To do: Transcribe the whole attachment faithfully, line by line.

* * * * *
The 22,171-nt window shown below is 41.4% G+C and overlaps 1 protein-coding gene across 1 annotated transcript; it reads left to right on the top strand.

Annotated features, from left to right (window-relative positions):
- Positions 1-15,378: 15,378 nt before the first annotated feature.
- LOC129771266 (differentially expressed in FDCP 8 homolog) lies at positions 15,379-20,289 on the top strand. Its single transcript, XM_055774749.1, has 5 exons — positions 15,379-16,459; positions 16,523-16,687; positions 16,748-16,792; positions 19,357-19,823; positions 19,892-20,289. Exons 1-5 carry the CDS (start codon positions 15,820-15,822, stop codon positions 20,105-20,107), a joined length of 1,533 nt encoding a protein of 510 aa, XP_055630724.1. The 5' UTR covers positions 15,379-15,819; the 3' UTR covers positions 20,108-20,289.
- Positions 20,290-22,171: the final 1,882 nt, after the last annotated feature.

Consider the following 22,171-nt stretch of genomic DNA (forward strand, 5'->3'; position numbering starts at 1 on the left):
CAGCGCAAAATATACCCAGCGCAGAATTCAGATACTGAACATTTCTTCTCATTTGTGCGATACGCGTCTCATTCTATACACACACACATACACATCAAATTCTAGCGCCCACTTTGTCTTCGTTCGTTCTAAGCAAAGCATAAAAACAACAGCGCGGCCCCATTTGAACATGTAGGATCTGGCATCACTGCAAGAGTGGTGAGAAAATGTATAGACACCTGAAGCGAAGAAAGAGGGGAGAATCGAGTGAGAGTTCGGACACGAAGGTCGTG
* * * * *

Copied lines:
The 22,171-nt window shown below is 41.4% G+C and overlaps 1 protein-coding gene across 1 annotated transcript; it reads left to right on the top strand.

Annotated features, from left to right (window-relative positions):
- Positions 1-15,378: 15,378 nt before the first annotated feature.
- LOC129771266 (differentially expressed in FDCP 8 homolog) lies at positions 15,379-20,289 on the top strand. Its single transcript, XM_055774749.1, has 5 exons — positions 15,379-16,459; positions 16,523-16,687; positions 16,748-16,792; positions 19,357-19,823; positions 19,892-20,289. Exons 1-5 carry the CDS (start codon positions 15,820-15,822, stop codon positions 20,105-20,107), a joined length of 1,533 nt encoding a protein of 510 aa, XP_055630724.1. The 5' UTR covers positions 15,379-15,819; the 3' UTR covers positions 20,108-20,289.
- Positions 20,290-22,171: the final 1,882 nt, after the last annotated feature.

Consider the following 22,171-nt stretch of genomic DNA (forward strand, 5'->3'; position numbering starts at 1 on the left):
CAGCGCAAAATATACCCAGCGCAGAATTCAGATACTGAACATTTCTTCTCATTTGTGCGATACGCGTCTCATTCTATACACACACACATACACATCAAATTCTAGCGCCCACTTTGTCTTCGTTCGTTCTAAGCAAAGCATAAAAACAACAGCGCGGCCCCATTTGAACATGTAGGATCTGGCATCACTGCAAGAGTGGTGAGAAAATGTATAGACACCTGAAGCGAAGAAAGAGGGGAGAATCGAGTGAGAGTTCGGACACGAAGGTCGTG